“Nation” by Terry Pratchett

Another audio book listened to during the commute.  Kudos to Stephen Briggs for a spot-on narration.  Reminded me of the work of another Brit, Jim Dale’s narration of the Harry Potter series – distinct voices for each characters, etc.  But I digress.

“Nation” is not set in Pratchett’s Discworld, but like those novels it also contains a very high witty humor density.  In “Nation” though, along with the enjoyable story which contains plenty of laughter-inducing moments, there is a treatment of weighty philosophical matters.  More on those in a bit.

The story takes place in the past of a world quite similar to our own.  The boy Mau is the sole survivor of a tsunami that wipes out his whole island’s tribe (the Nation).  The girl Daphne (Real given name: ‘Ermintrude.’  You would prefer Daphne as well, wouldn’t you?) is from Victorian Britain, daughter of minor royalty, and the sole survivor on the island of a ship wrecked by the same giant wave.  Mau and Daphne learn to work together for survival, first for themselves and later for other islanders who soon find their way to the Nation.

Now the philosophy stuff.  Really this is the point of the book, methinks.  Both Mau and Daphne, thrust into an unfamiliar situation, come into conflict with what they have been told to think their entire lives.  Mau wonders why the Nation’s traditions of the grandfathers and religion of the gods are what they are.  Daphne questions the justice behind the imperial attitude of her own nation, as well as why the manners and etiquette of the Victorian era really matter.  They both have to think for themselves, relying on the scientific method and simple pragmatism rather than (apparently) meaningless traditions.  The lesson here is to not blindly accept anything; questioning “why?” is nearly always a good idea.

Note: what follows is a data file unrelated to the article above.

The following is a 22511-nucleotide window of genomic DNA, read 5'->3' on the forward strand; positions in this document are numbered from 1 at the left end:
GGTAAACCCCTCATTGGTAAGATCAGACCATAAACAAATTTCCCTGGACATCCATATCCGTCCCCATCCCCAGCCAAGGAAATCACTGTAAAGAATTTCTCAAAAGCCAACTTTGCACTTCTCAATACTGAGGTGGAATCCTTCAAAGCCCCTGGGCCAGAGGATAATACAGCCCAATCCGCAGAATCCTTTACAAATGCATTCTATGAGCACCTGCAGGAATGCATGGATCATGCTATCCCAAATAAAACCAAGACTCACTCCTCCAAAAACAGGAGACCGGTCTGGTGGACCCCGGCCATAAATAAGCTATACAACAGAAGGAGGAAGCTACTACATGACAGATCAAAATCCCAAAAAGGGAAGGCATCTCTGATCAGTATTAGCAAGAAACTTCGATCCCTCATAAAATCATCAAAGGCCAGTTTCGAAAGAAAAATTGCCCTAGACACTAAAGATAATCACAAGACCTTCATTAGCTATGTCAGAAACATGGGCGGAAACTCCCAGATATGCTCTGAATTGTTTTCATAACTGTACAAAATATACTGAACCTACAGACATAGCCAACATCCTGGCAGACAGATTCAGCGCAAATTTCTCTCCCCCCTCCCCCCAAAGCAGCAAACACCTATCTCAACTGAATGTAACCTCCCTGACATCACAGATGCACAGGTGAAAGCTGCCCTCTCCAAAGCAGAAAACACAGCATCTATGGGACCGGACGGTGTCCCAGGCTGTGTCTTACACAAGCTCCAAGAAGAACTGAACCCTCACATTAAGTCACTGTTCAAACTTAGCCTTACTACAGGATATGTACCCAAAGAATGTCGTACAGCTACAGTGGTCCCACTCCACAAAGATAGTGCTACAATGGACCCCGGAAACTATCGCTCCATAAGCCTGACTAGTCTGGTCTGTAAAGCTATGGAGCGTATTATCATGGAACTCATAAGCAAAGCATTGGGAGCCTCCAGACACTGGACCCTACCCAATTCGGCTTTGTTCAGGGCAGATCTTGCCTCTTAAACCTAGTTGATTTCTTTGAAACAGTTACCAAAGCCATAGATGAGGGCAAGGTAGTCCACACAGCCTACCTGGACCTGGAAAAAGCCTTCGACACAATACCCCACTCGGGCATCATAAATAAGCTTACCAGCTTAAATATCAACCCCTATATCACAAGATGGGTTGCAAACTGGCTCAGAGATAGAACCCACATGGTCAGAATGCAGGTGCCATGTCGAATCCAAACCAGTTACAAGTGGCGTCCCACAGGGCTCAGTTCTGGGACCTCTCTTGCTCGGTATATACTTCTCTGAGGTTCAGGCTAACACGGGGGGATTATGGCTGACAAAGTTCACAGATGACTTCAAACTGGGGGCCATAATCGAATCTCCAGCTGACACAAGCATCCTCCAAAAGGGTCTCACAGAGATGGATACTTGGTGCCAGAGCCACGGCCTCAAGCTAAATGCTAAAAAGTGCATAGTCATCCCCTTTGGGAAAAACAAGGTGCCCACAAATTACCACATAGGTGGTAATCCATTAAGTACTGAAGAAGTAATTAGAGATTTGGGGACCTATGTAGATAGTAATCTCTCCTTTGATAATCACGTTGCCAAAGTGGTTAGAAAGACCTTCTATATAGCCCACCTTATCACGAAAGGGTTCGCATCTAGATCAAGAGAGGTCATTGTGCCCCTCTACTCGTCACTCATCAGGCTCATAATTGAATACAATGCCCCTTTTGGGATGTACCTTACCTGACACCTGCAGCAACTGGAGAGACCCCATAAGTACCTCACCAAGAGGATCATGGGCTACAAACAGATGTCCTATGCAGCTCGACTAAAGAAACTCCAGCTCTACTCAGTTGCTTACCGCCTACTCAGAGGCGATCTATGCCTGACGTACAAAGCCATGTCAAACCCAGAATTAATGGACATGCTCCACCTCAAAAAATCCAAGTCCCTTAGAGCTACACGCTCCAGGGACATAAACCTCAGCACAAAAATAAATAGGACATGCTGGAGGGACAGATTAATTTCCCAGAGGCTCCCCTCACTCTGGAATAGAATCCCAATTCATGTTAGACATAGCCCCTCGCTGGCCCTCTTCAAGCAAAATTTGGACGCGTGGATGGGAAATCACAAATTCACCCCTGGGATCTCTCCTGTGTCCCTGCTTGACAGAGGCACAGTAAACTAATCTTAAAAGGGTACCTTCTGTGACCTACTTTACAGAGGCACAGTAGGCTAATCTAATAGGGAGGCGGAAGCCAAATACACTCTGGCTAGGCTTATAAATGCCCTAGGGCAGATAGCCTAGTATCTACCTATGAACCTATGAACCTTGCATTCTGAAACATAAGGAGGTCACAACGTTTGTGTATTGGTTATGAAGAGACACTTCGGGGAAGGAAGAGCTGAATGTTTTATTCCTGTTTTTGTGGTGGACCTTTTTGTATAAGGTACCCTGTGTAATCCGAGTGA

A concept used in “Nation” that seems to be rather popular in sci-fi-ish literature of late (although I wouldn’t call “Nation” sci-fi) is the many worlds or parallel universe theory.  In a nutshell, the many worlds theory says that whenever there is a choice, made by man or nature, all possible alternatives actually happen, although each in a separate, newly branched, parallel universe.  (Interesting: Mau, able to sometimes see the “silver thread leading to the future” and possibly affecting the outcome of things, seemed a little like Fraa Jadd from Anathem.)

I just think this is too funny to skip mentioning:  The Southern Pelagic Ocean, where the Nation resides, is based on the South Pacific.  Islands in the Pelagic are often named after the day on which they were discovered by Western explorers, however unlike the custom in our world of sticking to major holidays, eg Easter Island and Christmas Island, the Pelagic boasts the Mothering Sunday (UK’s Mother’s Day, more or less) Islands and the Bank Holiday Monday Islands.  Ha!

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